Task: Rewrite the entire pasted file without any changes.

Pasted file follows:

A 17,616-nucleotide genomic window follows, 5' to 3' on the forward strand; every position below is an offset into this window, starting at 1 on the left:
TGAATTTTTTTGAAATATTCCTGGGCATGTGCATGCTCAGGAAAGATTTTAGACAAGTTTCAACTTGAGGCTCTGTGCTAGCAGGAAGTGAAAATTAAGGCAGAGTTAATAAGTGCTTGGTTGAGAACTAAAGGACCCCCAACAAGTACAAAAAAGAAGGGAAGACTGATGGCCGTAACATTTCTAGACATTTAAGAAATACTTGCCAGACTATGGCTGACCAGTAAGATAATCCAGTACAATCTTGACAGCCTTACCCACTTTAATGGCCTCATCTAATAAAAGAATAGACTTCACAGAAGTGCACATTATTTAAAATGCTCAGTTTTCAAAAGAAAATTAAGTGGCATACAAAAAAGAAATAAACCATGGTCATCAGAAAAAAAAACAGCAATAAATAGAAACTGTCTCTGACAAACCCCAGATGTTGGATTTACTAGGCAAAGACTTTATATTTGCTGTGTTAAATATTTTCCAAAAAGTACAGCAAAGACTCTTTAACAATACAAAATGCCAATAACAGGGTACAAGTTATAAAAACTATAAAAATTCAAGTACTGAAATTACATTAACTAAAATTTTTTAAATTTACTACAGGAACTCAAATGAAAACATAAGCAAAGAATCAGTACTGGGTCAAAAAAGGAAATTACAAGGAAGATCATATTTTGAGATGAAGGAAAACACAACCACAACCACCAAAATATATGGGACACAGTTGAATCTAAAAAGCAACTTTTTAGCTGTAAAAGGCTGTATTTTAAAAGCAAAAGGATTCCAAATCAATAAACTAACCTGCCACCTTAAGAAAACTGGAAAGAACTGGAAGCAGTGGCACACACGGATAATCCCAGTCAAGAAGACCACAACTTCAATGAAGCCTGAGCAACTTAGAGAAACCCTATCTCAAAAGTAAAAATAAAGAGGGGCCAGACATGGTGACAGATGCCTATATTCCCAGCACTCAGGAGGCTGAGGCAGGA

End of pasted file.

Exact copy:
A 17,616-nucleotide genomic window follows, 5' to 3' on the forward strand; every position below is an offset into this window, starting at 1 on the left:
TGAATTTTTTTGAAATATTCCTGGGCATGTGCATGCTCAGGAAAGATTTTAGACAAGTTTCAACTTGAGGCTCTGTGCTAGCAGGAAGTGAAAATTAAGGCAGAGTTAATAAGTGCTTGGTTGAGAACTAAAGGACCCCCAACAAGTACAAAAAAGAAGGGAAGACTGATGGCCGTAACATTTCTAGACATTTAAGAAATACTTGCCAGACTATGGCTGACCAGTAAGATAATCCAGTACAATCTTGACAGCCTTACCCACTTTAATGGCCTCATCTAATAAAAGAATAGACTTCACAGAAGTGCACATTATTTAAAATGCTCAGTTTTCAAAAGAAAATTAAGTGGCATACAAAAAAGAAATAAACCATGGTCATCAGAAAAAAAAACAGCAATAAATAGAAACTGTCTCTGACAAACCCCAGATGTTGGATTTACTAGGCAAAGACTTTATATTTGCTGTGTTAAATATTTTCCAAAAAGTACAGCAAAGACTCTTTAACAATACAAAATGCCAATAACAGGGTACAAGTTATAAAAACTATAAAAATTCAAGTACTGAAATTACATTAACTAAAATTTTTTAAATTTACTACAGGAACTCAAATGAAAACATAAGCAAAGAATCAGTACTGGGTCAAAAAAGGAAATTACAAGGAAGATCATATTTTGAGATGAAGGAAAACACAACCACAACCACCAAAATATATGGGACACAGTTGAATCTAAAAAGCAACTTTTTAGCTGTAAAAGGCTGTATTTTAAAAGCAAAAGGATTCCAAATCAATAAACTAACCTGCCACCTTAAGAAAACTGGAAAGAACTGGAAGCAGTGGCACACACGGATAATCCCAGTCAAGAAGACCACAACTTCAATGAAGCCTGAGCAACTTAGAGAAACCCTATCTCAAAAGTAAAAATAAAGAGGGGCCAGACATGGTGACAGATGCCTATATTCCCAGCACTCAGGAGGCTGAGGCAGGA